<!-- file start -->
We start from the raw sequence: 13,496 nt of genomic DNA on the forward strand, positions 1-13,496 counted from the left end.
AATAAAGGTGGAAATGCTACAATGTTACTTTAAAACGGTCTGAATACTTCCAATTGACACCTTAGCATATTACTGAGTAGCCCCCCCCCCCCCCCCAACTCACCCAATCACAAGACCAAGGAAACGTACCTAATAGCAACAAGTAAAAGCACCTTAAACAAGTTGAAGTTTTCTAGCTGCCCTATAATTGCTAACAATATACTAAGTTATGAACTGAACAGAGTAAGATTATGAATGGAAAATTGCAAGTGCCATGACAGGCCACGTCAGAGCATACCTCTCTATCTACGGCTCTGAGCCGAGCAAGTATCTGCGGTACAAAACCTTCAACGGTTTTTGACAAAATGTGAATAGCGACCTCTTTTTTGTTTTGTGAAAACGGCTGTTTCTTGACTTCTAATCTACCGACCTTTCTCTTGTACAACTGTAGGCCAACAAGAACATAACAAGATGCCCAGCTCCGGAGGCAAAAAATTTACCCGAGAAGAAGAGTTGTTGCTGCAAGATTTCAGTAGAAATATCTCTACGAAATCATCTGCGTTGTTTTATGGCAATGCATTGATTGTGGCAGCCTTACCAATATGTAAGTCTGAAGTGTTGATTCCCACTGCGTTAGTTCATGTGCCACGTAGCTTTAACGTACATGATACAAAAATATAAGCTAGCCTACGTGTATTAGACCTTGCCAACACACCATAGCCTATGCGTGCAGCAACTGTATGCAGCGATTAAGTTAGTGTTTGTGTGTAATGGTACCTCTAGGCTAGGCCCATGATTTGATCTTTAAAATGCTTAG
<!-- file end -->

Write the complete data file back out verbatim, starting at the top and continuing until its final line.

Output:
We start from the raw sequence: 13,496 nt of genomic DNA on the forward strand, positions 1-13,496 counted from the left end.
AATAAAGGTGGAAATGCTACAATGTTACTTTAAAACGGTCTGAATACTTCCAATTGACACCTTAGCATATTACTGAGTAGCCCCCCCCCCCCCCCCAACTCACCCAATCACAAGACCAAGGAAACGTACCTAATAGCAACAAGTAAAAGCACCTTAAACAAGTTGAAGTTTTCTAGCTGCCCTATAATTGCTAACAATATACTAAGTTATGAACTGAACAGAGTAAGATTATGAATGGAAAATTGCAAGTGCCATGACAGGCCACGTCAGAGCATACCTCTCTATCTACGGCTCTGAGCCGAGCAAGTATCTGCGGTACAAAACCTTCAACGGTTTTTGACAAAATGTGAATAGCGACCTCTTTTTTGTTTTGTGAAAACGGCTGTTTCTTGACTTCTAATCTACCGACCTTTCTCTTGTACAACTGTAGGCCAACAAGAACATAACAAGATGCCCAGCTCCGGAGGCAAAAAATTTACCCGAGAAGAAGAGTTGTTGCTGCAAGATTTCAGTAGAAATATCTCTACGAAATCATCTGCGTTGTTTTATGGCAATGCATTGATTGTGGCAGCCTTACCAATATGTAAGTCTGAAGTGTTGATTCCCACTGCGTTAGTTCATGTGCCACGTAGCTTTAACGTACATGATACAAAAATATAAGCTAGCCTACGTGTATTAGACCTTGCCAACACACCATAGCCTATGCGTGCAGCAACTGTATGCAGCGATTAAGTTAGTGTTTGTGTGTAATGGTACCTCTAGGCTAGGCCCATGATTTGATCTTTAAAATGCTTAG